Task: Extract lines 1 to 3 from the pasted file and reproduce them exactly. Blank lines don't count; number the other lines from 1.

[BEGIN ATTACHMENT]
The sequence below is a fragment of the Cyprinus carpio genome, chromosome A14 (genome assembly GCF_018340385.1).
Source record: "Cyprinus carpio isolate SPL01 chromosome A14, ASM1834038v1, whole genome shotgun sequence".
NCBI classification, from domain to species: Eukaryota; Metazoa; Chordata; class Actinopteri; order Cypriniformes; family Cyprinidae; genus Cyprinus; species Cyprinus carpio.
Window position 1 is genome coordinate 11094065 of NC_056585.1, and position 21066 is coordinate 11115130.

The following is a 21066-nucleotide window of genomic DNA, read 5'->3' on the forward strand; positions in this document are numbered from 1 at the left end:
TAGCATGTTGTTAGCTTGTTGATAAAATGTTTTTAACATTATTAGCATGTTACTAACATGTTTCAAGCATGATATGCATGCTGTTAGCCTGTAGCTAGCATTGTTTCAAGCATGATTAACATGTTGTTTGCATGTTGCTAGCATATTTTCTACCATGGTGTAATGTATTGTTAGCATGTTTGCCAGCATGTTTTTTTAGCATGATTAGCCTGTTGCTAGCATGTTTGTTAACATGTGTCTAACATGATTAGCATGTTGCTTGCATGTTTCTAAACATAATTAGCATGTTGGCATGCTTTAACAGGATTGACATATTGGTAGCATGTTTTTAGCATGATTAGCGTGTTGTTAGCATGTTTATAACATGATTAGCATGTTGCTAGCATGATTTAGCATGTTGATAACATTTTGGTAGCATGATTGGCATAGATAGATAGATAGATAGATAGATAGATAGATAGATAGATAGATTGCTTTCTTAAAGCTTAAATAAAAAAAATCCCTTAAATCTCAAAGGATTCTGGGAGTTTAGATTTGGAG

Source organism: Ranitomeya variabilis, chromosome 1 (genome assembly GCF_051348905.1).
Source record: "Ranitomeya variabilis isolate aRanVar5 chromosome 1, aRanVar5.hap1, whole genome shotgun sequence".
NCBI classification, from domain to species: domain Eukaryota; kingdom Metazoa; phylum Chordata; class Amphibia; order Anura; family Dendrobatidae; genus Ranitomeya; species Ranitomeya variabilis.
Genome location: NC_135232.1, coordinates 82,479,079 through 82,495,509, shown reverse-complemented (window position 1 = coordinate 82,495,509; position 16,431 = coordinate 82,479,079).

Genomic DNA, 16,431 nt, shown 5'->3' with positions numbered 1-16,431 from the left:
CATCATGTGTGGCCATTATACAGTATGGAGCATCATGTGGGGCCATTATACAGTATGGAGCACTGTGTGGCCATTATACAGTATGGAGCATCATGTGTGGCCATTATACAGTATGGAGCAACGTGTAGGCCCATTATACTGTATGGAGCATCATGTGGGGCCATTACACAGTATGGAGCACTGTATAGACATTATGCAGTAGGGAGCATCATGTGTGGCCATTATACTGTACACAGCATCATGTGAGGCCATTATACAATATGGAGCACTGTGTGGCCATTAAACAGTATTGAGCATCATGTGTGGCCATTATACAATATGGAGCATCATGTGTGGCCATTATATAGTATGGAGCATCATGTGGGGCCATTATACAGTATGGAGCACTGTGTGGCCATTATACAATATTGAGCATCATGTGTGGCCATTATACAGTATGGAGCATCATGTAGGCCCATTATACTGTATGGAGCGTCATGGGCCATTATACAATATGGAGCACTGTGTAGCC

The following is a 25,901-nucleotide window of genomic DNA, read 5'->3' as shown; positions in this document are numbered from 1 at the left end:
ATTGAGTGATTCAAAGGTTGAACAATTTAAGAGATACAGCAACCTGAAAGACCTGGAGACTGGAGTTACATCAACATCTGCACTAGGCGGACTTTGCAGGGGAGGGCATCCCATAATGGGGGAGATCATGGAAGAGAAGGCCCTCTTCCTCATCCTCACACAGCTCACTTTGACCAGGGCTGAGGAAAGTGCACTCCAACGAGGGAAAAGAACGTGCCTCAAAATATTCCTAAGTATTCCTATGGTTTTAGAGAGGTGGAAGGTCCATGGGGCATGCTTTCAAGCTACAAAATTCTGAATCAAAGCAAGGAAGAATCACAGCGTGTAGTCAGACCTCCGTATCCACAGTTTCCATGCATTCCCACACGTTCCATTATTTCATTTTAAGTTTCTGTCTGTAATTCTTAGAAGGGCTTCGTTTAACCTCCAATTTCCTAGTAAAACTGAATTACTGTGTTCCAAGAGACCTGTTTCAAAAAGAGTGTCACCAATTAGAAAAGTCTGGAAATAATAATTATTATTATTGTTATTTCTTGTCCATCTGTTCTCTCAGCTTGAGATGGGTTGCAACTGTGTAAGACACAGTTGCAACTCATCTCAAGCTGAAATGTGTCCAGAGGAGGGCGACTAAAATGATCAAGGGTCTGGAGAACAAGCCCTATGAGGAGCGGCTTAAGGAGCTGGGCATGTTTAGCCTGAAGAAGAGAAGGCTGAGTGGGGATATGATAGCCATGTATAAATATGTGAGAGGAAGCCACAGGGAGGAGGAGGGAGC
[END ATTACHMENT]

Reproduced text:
The sequence below is a fragment of the Cyprinus carpio genome, chromosome A14 (genome assembly GCF_018340385.1).
Source record: "Cyprinus carpio isolate SPL01 chromosome A14, ASM1834038v1, whole genome shotgun sequence".
NCBI classification, from domain to species: Eukaryota; Metazoa; Chordata; class Actinopteri; order Cypriniformes; family Cyprinidae; genus Cyprinus; species Cyprinus carpio.